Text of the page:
Journal of Neurology

, Volume 253, Issue 10, pp 1267–1277

Neurological manifestations and neuroradiological presentation of Erdheim-Chester disease: report of 6 cases and systematic review of the literature

Authors

    • Dept. of Internal MedicineCentre Hospitalier Lyon Sud
  • François Cotton
    • Dept. of RadiologyMRI Center, Centre Hospitalier Lyon Sud
  • Hélène Desmurs-Clavel
    • Dept. of Internal MedicineHôpital Edouard Herriot
  • Julien Haroche
    • Dept. of Internal MedicineHôpital Pitié-Salpétrière
  • Hervé Taillia
    • Dept. of NeurologyHôpital d’Instruction des Armées du Val de Grâce
  • Nadine Magy
    • Dept. of Internal MedicineHôpital Jean Minjoz
  • Mohamed Hamidou
    • Dept. of Internal MedicineMohamed Hamidou
  • Juan Salvatierra
    • Dept. of RheumatologyUniversity Hospital Virgen de las Nieves
  • Jean-Charles Piette
    • Dept. of Internal MedicineHôpital Pitié-Salpétrière
  • Denis Vital-Durand
    • Dept. of Internal MedicineCentre Hospitalier Lyon Sud
  • Hugues Rousset
    • Dept. of Internal MedicineCentre Hospitalier Lyon Sud
ORIGINAL COMMUNICATION

DOI: 10.1007/s00415-006-0160-9

Cite this article as:
Lachenal, F., Cotton, F., Desmurs-Clavel, H. et al. J Neurol (2006) 253: 1267. doi:10.1007/s00415-006-0160-9

Abstract

Erdheim-Chester disease (ECD) is a rare, non-Langerhans form of histiocytosis of unknown etiology that affects multiple organs. We report 6 cases of ECD with neurological involvement and neuroradiological abnormalities on brain MRI. A literature review revealed 60 other cases of ECD with neurological involvement. We therefore analyzed 66 ECD patients with neurological involvement. Cerebellar and pyramidal syndromes were the most frequent clinical manifestations (41% and 45% of cases), but seizures, headaches, neuropsychiatric or cognitive troubles, sensory disturbances, cranial nerve paralysis or asymptomatic lesions were also reported. Neurological manifestations were always associated with other organ involvement, especially of bones (at least 86%) and diabetes insipidus (47%). Neurological involvement was responsible for severe functional handicaps in almost all patients and was responsible for the death of 6 of the 66 patients (9%). Neuroradiological findings could be separated into three patterns: the infiltrative pattern (44%), with widespread lesions, nodules or intracerebral masses, the meningeal pattern (37%), with either thickening of the dura mater or meningioma-like tumors, and the composite pattern (19%), with both infiltrative and meningeal lesions.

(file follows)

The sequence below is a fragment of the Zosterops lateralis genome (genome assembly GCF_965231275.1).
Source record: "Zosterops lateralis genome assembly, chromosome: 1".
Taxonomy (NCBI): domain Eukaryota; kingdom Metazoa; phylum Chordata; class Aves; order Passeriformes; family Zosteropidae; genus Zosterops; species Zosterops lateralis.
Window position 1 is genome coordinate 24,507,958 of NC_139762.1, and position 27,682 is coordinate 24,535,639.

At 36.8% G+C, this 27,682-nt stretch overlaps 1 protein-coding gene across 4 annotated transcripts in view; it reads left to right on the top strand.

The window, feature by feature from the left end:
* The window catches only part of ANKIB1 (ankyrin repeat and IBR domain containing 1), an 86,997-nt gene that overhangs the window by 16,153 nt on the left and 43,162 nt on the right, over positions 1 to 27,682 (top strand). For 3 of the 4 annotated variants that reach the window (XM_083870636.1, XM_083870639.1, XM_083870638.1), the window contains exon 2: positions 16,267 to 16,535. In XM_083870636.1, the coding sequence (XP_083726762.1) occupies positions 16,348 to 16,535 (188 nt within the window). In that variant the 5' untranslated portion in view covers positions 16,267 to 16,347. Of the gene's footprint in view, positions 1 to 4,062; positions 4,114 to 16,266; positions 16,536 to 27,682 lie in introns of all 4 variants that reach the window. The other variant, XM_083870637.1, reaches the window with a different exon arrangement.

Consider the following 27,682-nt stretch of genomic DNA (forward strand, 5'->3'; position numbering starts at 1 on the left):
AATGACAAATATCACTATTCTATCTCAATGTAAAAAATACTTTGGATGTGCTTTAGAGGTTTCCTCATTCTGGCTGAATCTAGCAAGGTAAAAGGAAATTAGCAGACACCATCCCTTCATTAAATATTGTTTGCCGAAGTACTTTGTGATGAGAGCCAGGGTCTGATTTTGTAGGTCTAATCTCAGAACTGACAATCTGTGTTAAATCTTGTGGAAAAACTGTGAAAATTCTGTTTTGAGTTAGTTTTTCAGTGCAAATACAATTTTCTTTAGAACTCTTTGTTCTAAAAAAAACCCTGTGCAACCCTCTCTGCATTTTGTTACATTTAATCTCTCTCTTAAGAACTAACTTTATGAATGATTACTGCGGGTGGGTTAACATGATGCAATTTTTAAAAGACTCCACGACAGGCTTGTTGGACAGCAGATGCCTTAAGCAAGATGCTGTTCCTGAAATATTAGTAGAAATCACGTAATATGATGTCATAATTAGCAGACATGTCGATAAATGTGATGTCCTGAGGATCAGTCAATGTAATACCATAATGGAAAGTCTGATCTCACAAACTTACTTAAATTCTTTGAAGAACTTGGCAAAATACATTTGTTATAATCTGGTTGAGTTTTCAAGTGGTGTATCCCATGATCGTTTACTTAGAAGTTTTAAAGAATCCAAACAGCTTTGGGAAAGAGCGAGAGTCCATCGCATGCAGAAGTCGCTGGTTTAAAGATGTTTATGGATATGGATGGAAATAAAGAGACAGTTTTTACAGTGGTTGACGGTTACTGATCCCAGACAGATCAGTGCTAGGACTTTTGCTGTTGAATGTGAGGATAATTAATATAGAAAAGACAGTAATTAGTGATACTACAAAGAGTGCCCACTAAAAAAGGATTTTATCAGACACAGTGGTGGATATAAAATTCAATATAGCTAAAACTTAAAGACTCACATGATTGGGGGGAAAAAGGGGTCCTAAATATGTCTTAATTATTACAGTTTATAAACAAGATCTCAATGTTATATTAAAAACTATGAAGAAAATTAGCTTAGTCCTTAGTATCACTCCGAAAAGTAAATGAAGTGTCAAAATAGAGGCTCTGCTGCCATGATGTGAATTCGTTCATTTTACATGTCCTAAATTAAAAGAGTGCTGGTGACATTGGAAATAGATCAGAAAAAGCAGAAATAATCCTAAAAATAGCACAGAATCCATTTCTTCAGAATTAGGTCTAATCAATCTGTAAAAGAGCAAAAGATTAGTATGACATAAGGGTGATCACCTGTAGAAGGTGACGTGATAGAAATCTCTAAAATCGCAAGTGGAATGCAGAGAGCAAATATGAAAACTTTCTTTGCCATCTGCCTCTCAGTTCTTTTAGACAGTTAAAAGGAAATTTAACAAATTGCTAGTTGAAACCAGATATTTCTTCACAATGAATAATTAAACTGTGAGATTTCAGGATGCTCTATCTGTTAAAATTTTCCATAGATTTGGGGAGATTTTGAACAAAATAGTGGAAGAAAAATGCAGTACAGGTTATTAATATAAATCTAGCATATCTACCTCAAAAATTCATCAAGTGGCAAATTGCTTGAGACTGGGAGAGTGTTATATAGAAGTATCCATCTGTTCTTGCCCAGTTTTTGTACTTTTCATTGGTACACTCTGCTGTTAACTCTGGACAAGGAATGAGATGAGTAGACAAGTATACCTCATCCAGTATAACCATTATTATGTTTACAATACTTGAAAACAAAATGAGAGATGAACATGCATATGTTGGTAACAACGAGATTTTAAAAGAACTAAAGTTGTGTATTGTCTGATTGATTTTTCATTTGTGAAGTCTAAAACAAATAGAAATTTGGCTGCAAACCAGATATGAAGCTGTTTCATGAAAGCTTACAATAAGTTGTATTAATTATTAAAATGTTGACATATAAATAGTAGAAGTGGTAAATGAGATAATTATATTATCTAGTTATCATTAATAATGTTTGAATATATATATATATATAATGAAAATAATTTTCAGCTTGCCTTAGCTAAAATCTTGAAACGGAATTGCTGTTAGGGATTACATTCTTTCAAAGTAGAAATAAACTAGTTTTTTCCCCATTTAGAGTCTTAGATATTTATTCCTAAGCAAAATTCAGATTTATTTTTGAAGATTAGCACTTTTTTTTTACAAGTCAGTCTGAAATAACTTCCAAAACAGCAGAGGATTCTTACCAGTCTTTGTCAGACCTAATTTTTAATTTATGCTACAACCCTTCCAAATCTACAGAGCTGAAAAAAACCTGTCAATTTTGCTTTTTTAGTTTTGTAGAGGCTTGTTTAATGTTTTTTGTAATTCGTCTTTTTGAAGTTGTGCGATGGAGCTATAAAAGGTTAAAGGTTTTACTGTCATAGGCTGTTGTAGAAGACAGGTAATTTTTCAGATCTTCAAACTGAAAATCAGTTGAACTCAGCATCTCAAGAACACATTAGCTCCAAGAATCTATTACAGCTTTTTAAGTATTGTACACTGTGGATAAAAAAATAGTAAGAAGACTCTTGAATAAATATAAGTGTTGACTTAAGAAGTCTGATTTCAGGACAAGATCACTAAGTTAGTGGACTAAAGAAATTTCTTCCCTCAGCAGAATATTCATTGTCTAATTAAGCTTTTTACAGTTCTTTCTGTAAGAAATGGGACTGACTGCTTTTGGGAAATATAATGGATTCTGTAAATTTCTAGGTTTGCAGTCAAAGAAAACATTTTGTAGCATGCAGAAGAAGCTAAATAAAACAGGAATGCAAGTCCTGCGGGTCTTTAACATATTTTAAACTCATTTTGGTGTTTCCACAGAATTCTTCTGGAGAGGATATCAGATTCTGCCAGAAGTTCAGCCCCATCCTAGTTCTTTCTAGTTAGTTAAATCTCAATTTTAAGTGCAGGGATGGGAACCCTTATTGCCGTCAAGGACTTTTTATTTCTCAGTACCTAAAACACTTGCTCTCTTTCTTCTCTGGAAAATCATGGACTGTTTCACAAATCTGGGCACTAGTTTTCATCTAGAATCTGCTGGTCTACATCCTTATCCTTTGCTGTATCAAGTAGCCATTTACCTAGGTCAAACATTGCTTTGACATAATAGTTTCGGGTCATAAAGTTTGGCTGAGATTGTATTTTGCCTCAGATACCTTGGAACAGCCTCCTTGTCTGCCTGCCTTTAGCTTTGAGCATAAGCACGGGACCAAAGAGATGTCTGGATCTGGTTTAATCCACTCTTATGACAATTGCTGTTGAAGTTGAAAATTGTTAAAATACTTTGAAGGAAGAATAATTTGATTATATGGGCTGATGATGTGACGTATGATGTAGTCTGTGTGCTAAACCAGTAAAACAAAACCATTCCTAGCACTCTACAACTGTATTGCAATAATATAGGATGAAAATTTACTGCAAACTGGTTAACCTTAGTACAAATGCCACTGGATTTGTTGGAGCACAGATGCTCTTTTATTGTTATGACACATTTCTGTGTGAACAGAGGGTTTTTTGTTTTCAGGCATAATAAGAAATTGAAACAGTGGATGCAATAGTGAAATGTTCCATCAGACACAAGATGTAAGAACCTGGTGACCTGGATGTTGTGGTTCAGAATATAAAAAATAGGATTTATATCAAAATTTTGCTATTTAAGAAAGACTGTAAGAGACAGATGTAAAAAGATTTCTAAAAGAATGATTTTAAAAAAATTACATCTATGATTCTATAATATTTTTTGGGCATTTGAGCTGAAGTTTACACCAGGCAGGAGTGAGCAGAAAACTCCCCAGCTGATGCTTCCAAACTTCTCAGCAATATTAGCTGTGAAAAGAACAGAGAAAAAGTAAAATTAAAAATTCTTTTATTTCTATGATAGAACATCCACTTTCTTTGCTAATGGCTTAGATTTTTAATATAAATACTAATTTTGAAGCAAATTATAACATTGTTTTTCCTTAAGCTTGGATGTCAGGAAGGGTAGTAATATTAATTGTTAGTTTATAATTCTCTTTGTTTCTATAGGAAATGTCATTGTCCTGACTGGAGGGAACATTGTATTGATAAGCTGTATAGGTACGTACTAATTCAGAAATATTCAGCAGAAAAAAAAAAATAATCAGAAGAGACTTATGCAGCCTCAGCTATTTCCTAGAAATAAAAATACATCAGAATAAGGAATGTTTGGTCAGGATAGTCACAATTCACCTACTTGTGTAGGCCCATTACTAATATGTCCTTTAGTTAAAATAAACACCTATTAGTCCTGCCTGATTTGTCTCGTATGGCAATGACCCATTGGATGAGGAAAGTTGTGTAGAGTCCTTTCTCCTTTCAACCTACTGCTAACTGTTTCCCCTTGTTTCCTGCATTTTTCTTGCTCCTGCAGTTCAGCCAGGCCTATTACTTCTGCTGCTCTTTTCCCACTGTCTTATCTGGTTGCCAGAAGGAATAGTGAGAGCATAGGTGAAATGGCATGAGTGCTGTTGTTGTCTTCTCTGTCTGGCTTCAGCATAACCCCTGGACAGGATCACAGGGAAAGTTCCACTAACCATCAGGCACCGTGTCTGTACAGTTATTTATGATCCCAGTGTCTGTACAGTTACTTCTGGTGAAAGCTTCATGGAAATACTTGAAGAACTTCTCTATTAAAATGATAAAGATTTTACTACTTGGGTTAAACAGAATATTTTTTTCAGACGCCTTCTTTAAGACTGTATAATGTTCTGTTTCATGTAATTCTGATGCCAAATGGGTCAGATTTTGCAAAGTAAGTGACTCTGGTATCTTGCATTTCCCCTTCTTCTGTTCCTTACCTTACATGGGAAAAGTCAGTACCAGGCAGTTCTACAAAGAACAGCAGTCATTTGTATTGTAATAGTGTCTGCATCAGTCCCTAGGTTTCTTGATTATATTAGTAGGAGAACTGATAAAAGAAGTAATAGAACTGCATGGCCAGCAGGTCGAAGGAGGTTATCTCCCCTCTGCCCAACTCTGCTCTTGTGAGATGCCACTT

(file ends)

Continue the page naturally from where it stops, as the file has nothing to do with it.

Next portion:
Keywords

Erdheim-Chester diseasebraindura materMRI

Copyright information

© Steinkopff Verlag Darmstadt 2006